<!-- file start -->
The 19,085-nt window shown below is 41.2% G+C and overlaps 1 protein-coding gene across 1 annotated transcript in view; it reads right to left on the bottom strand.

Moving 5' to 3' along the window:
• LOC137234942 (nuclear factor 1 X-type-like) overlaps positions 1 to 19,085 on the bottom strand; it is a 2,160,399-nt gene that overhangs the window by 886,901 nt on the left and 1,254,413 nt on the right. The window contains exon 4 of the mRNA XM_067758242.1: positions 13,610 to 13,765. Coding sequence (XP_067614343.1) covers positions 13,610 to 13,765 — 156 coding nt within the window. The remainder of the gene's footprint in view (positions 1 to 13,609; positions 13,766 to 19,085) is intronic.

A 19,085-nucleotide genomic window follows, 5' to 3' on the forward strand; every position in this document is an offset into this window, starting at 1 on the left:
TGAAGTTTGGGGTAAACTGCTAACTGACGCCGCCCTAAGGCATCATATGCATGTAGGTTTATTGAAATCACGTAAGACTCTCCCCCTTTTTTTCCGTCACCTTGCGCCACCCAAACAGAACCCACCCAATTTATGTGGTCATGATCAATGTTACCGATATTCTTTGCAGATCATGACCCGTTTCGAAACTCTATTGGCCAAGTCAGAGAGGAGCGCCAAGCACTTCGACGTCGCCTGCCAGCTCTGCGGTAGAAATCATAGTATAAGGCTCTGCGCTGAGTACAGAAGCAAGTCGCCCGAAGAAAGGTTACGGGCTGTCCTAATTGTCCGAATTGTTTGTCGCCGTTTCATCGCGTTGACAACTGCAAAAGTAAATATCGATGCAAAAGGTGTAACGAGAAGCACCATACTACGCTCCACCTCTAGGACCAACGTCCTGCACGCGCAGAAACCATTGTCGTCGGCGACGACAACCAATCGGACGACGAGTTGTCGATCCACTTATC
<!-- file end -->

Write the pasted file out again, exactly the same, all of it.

The 19,085-nt window shown below is 41.2% G+C and overlaps 1 protein-coding gene across 1 annotated transcript in view; it reads right to left on the bottom strand.

Moving 5' to 3' along the window:
• LOC137234942 (nuclear factor 1 X-type-like) overlaps positions 1 to 19,085 on the bottom strand; it is a 2,160,399-nt gene that overhangs the window by 886,901 nt on the left and 1,254,413 nt on the right. The window contains exon 4 of the mRNA XM_067758242.1: positions 13,610 to 13,765. Coding sequence (XP_067614343.1) covers positions 13,610 to 13,765 — 156 coding nt within the window. The remainder of the gene's footprint in view (positions 1 to 13,609; positions 13,766 to 19,085) is intronic.

A 19,085-nucleotide genomic window follows, 5' to 3' on the forward strand; every position in this document is an offset into this window, starting at 1 on the left:
TGAAGTTTGGGGTAAACTGCTAACTGACGCCGCCCTAAGGCATCATATGCATGTAGGTTTATTGAAATCACGTAAGACTCTCCCCCTTTTTTTCCGTCACCTTGCGCCACCCAAACAGAACCCACCCAATTTATGTGGTCATGATCAATGTTACCGATATTCTTTGCAGATCATGACCCGTTTCGAAACTCTATTGGCCAAGTCAGAGAGGAGCGCCAAGCACTTCGACGTCGCCTGCCAGCTCTGCGGTAGAAATCATAGTATAAGGCTCTGCGCTGAGTACAGAAGCAAGTCGCCCGAAGAAAGGTTACGGGCTGTCCTAATTGTCCGAATTGTTTGTCGCCGTTTCATCGCGTTGACAACTGCAAAAGTAAATATCGATGCAAAAGGTGTAACGAGAAGCACCATACTACGCTCCACCTCTAGGACCAACGTCCTGCACGCGCAGAAACCATTGTCGTCGGCGACGACAACCAATCGGACGACGAGTTGTCGATCCACTTATC